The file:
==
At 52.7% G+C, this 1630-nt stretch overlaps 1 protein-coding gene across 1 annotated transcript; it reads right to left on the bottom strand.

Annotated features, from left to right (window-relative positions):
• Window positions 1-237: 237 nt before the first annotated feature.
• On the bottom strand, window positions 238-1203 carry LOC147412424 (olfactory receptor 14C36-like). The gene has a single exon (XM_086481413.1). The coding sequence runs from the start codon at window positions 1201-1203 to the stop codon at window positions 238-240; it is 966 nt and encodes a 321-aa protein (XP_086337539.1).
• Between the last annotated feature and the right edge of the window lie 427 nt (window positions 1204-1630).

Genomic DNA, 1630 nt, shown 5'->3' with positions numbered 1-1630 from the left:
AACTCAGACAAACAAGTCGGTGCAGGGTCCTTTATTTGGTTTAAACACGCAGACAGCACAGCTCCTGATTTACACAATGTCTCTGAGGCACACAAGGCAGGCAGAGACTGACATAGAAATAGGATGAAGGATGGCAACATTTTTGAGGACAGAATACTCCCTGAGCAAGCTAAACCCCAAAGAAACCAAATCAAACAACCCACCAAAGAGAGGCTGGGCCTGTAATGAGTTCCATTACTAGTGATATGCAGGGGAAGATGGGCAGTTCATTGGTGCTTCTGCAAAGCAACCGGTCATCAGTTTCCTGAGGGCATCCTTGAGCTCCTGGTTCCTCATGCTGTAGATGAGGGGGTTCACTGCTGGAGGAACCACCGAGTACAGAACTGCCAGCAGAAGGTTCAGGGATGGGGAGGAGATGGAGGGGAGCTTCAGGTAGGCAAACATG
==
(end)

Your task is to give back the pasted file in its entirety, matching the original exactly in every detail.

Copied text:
At 52.7% G+C, this 1630-nt stretch overlaps 1 protein-coding gene across 1 annotated transcript; it reads right to left on the bottom strand.

Annotated features, from left to right (window-relative positions):
• Window positions 1-237: 237 nt before the first annotated feature.
• On the bottom strand, window positions 238-1203 carry LOC147412424 (olfactory receptor 14C36-like). The gene has a single exon (XM_086481413.1). The coding sequence runs from the start codon at window positions 1201-1203 to the stop codon at window positions 238-240; it is 966 nt and encodes a 321-aa protein (XP_086337539.1).
• Between the last annotated feature and the right edge of the window lie 427 nt (window positions 1204-1630).

Genomic DNA, 1630 nt, shown 5'->3' with positions numbered 1-1630 from the left:
AACTCAGACAAACAAGTCGGTGCAGGGTCCTTTATTTGGTTTAAACACGCAGACAGCACAGCTCCTGATTTACACAATGTCTCTGAGGCACACAAGGCAGGCAGAGACTGACATAGAAATAGGATGAAGGATGGCAACATTTTTGAGGACAGAATACTCCCTGAGCAAGCTAAACCCCAAAGAAACCAAATCAAACAACCCACCAAAGAGAGGCTGGGCCTGTAATGAGTTCCATTACTAGTGATATGCAGGGGAAGATGGGCAGTTCATTGGTGCTTCTGCAAAGCAACCGGTCATCAGTTTCCTGAGGGCATCCTTGAGCTCCTGGTTCCTCATGCTGTAGATGAGGGGGTTCACTGCTGGAGGAACCACCGAGTACAGAACTGCCAGCAGAAGGTTCAGGGATGGGGAGGAGATGGAGGGGAGCTTCAGGTAGGCAAACATG